Article by contributor Quinn Sullivan.
One thing that has become increasingly clear during my playthrough of Democracy 3 is that I’m not going to make everybody happy, and if you go into a match with that as your main goal, you will fail. I can only assume the same could be said for our own politics: I can imagine congressmen looking at charts like the ones featured in this game, I can imagine presidents looking at domestic and international issues as a line on a graph, and I can see all world leaders following the numbers. It’s something that Democracy 3 does very well – sparking the imagination of what one perceives governing to entail.
Democracy 3 is, at its core, a game about graphs, numbers, and charts. Everything that surrounds the game is represented on a white screen, with blurbs of ongoing acts, grants, issues, and taxes separated into sections such as Economy, and Law and Order. White blurbs represent policies that have either been implemented into the system by the previous administration or by yourself. The blue blurbs represent ongoing issues that are the easiest to solve at the time, and the red blurbs are crises that need to be dealt with. Put those off for too long, and you’ll have a global meltdown on your hands, or worse, somebody will get the bright idea to put a bullet in your head.
How do you solve these issues in Democracy 3? By implementing policies that help combat the issue. Duh! The policies that can help you do that are represented in arrowed lines that will direct you in what course of action you should take, and the color will determine whether or not the policy is a good or bad approach to said issue. However, if you want to enact that policy, you’ll need Political Capital points in order to do that. You have a Political Capital of +24 after legalizing the recreational use of cannabis, but you need +25 in order to raise the income tax or cut technology grants. You’re sh*t out of luck, end your turn and try again during the next.
You’ll spend most of your time staring at the screen, looking at the popularity polls to make sure you get reelected for a second term. If you haven’t figured it out by now, everything in Democracy 3 is connected to something. Upping the Corporate Tax didn’t win me favors amongst the Capitalists, Wealthy, or Corporations, but they never liked me to begin with. You’ll constantly be sticking with the parties and affiliations that got you elected in the first place, as long as you want to get reelected. It’s something I’m sure every president has dealt with since democracy has been implemented, and makes you wonder if politicians during any time period were ever noble.
Where most people would see the lack of narrative as a bad thing, I have to think that it adds to the overall storytelling experience. Much like X-Com and the relationship you develop with your team, you’ll develop your own cabinet of experts that will advise you in the course of action to take during every turn of Democracy 3. These characters are deprived of a backstory or any form of dialogue, letting your imagination run rampant as to what they’re doing when you’re not consulting with them. Loyalty will be effected when you create policies that go against their beliefs, which later results in a decrease in the Political Capital you gain per turn. Firing them and hiring someone who is more willing to go along with the direction you’re going is the best solution to that particular problem, and when you sack your expert on said department, a hushed discussion goes on in the background as to what could’ve sparked on this sudden change in your heart.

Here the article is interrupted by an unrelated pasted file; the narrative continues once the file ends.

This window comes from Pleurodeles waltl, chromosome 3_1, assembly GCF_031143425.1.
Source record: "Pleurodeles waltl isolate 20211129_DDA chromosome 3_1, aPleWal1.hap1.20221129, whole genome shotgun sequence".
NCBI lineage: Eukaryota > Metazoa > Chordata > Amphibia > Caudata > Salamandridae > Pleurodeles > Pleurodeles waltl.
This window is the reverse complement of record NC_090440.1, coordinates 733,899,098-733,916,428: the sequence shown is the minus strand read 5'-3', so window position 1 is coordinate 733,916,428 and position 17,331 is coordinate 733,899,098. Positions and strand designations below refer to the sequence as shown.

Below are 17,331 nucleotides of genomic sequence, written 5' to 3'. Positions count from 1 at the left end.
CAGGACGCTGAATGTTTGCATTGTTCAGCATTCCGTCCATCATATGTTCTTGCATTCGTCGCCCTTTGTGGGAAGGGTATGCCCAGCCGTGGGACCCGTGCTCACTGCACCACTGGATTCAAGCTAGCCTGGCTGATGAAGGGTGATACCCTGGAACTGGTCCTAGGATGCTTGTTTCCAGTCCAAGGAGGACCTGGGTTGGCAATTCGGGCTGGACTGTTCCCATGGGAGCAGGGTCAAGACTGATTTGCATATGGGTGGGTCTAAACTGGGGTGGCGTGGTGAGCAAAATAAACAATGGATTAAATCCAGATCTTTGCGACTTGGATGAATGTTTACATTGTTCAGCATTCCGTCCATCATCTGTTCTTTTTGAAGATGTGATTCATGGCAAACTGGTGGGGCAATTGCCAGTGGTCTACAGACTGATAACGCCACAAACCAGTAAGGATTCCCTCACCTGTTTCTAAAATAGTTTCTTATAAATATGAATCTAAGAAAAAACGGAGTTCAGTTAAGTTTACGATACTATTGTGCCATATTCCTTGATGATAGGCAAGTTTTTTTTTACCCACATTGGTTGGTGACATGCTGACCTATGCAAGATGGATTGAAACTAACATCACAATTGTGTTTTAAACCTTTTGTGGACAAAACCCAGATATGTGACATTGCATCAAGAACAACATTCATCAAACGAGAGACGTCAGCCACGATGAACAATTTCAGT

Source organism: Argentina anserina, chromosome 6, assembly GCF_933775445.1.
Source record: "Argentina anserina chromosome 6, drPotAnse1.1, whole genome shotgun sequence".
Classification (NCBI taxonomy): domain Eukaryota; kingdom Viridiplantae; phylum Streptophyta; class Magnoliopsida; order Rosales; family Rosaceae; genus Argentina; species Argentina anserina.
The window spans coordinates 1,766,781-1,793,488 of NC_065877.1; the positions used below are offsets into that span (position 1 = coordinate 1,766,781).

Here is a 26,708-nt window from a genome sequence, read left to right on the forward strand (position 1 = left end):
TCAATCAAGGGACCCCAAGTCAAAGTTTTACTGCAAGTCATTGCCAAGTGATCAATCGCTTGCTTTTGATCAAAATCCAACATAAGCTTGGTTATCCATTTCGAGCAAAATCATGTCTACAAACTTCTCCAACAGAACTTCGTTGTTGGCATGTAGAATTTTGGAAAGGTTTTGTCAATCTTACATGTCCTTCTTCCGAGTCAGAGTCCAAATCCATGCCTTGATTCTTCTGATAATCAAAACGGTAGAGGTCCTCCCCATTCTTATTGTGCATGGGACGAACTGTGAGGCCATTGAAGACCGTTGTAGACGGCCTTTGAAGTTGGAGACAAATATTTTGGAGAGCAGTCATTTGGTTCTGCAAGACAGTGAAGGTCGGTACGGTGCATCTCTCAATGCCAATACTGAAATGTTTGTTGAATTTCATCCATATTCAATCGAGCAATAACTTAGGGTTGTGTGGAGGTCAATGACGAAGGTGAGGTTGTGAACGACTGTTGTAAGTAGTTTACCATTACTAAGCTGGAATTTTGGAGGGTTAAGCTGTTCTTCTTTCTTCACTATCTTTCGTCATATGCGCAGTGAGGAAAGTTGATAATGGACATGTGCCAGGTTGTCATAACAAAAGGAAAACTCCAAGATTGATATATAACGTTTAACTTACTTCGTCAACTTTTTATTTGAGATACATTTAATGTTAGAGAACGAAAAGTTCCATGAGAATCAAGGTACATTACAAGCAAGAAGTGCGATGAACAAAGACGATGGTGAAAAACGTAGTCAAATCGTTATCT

I’m a little disappointed in the lack of “running the campaign trail” mode that has always been absent in past Democracy games. Making promises that will be extremely hard to keep, and then having a press window pop-up stating you’re a failure at sticking to your guns would have been a great, stress-inducing addition into Democracy 3’s player-created narrative. Instead, the closest thing you get is looking at the popularity polls at the end of every turn, and a ballot count when you’ve run out of turns.
Of course, you couldn’t have a political simulator like Democracy 3 without the creators making a few keen political points themselves. Gay marriage isn’t even an issue on the white board. Instead, it shows up as a letter-box bill that just needs your signature in order to make it legal. Simply hit approve, and – boom! – everyone is equal. It would actually work against you if you didn’t make it legal. It would lower the amount of income you gather from the Marriage Tax, and you’re going to need that Marriage Tax raised if you want generate any sort of revenue, as its one of the few taxes that doesn’t affect any parties or groups at all (at all!). Yes, you’ll lose points with the Creationists, Republicans, and Christian groups, but they’re so few that it doesn’t even affect the majority of your votes. Remember: stick with your party. It’s the best policy.
Democracy 3 isn’t game that appeals to everybody, but it does a great job of appealing to people who aren’t the slightest bit interested in politics like myself. The trailer does a great job previewing what the game is, and describing the stresses that come along with it. If you want to know how heavy the head that wears the crown can be, this is the best game to simulate that.